As a true freshman, linebacker Clyde Newton turned heads. A year later, Newton is looking to avoid the sophomore slump and make a seamless adjustment to a new defensive scheme.
The honorable mention All-Big Ten Freshman honoree has a fresh outlook for 2014 and has looked to build on his first season, although it’s been an adjustment with new defensive coordinator Brian Knorr.
“Been a learning experience,” said Newton, who started the final four games of 2013 and played in all 12 contests as a true freshman. “Learning all my fits and learning how to do my job. Everybody getting to their assigned areas and getting all these plays in.”
On the depth chart, Newton currently sits behind senior Flo Hardin at the strong side position, but with so many interchangeable parts in the new scheme, Newton will see plenty of action, just like he did a year ago.
Last year, the 6-1, 230 pound linebacker recorded 32 tackles from the weakside, including 19 solo stops. Newton was also named the IU defensive player of the week twice for his performances against Wisconsin and Illinois.
Specifically, knowing where his man is at all times and dealing with pulling offensive linemen while in blitz coverage have been processes to learn in the new 3-4 set. Newton still believes that working on turning his hips is his main key to improvement that needs to be made before the season opens.
“I’m looking at the receiver and turning back at the quarterback,” Newton said. “I have good hips but I feel like I can make them better. It’s more of a technique thing, just how to flip them, just getting it down pat to where it’s almost perfect.”
Newton’s fellow sophomore linebacker T.J. Simmons has been impressed with the versatility of the unit, especially from the young group including Simmons, Newton, Marcus Oliver and Tegray Scales, just to name a few.
“It’s real good because they bring stuff to the table that others can’t do,” said Simmons about the strengths of each backer. “Like Clyde, relentless effort to the ball. It’s crazy how he can run to the ball, not everybody can do that.”
On the field, Newton was able to make an impact that few do as a freshman, but like many college students, the Punta Gorda, Fla. native had to adjust to being away from his family.
“It’s hard when you’ve got your family so far away,” Newton said. “They make an effort to come visit me. My brother lives in Chicago so he comes all the time.”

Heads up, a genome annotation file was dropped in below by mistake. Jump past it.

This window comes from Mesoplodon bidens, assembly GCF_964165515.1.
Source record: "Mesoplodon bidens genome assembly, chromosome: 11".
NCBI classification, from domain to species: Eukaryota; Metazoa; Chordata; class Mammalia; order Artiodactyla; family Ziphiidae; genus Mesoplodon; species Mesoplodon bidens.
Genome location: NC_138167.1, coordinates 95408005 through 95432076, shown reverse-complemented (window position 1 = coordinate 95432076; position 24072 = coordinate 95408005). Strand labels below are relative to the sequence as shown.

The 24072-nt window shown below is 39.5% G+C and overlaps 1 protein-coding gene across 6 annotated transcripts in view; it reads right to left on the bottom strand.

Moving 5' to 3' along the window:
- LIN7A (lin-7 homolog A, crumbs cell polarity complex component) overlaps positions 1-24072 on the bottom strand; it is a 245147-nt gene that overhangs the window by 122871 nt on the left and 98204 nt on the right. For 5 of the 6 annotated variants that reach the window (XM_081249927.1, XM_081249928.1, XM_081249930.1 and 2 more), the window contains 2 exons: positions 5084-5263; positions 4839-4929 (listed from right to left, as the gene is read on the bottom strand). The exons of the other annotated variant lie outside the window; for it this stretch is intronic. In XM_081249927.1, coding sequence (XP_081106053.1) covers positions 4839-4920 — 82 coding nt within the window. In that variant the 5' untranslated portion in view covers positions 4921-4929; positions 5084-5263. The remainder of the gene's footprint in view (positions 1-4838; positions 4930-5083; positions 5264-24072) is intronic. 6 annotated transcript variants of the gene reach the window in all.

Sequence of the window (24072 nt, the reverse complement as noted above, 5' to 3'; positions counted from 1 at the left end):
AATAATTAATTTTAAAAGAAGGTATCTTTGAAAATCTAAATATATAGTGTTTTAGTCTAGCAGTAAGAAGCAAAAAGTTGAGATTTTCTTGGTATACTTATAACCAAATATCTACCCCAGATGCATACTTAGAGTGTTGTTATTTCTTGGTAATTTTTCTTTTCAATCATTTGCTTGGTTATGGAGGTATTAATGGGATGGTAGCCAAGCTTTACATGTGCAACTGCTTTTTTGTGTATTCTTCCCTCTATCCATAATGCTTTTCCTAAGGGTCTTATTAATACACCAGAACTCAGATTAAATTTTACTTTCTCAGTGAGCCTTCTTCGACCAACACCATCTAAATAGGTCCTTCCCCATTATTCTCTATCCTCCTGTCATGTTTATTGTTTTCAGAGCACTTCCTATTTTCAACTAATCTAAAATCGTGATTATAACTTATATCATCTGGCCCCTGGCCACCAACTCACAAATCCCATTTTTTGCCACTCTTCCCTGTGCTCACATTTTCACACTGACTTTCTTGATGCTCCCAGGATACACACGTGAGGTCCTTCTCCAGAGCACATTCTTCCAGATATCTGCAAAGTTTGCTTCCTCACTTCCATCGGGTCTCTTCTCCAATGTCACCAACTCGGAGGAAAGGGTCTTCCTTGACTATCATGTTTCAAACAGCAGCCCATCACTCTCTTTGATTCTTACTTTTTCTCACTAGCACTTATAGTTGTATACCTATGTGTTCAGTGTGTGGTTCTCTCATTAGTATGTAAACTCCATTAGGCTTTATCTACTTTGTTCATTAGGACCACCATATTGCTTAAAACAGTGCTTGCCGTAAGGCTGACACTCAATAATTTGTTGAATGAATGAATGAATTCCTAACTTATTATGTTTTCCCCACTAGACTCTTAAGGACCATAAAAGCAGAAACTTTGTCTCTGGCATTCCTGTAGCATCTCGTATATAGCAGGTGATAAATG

Newton’s brother, Leonard Bryant, was an IU defensive back from 2002-04 and Newton believes that Bryant playing at IU helped not only in his own decision to come to IU but also since he’s been here.
“I knew what Bloomington was about, felt like it was a good town, a good learning environment and a great place for me to come play football,” Newton said. “I feel like I can get fully developed. I felt like I’ll be pushed harder than most players around the nation here as we’re looking for a lot more. We’re trying to build things up.”
For a defense that finished last out of 124 in the Football Bowl Subdivision in total yards a season ago, virtually the only place the defense can go is up.
Lofty goals have been set for Knorr’s first season. According to Simmons, the defense hopes to allow fewer than three yards per carry, force at least three turnovers per game and allow fewer than 17 points per game. While those feats would make the Hoosiers’ defense a top five unit just after finishing in the bottom 10, Newton believes it’s all about the attitude change.
“We have the talent, all the good players,” Newton said. “Everybody’s attitude is looking up.”
With less than two weeks until kickoff versus Indiana State, the Hoosiers are trying to get into the groove of mentally preparing throughout the week building up to Saturdays. While camp has gone well for the defense according to Newton and Simmons, it’s an ongoing process of improvement, as both players are just sophomores.
“We’re growing together, we know what each other can do,” Simmons said.
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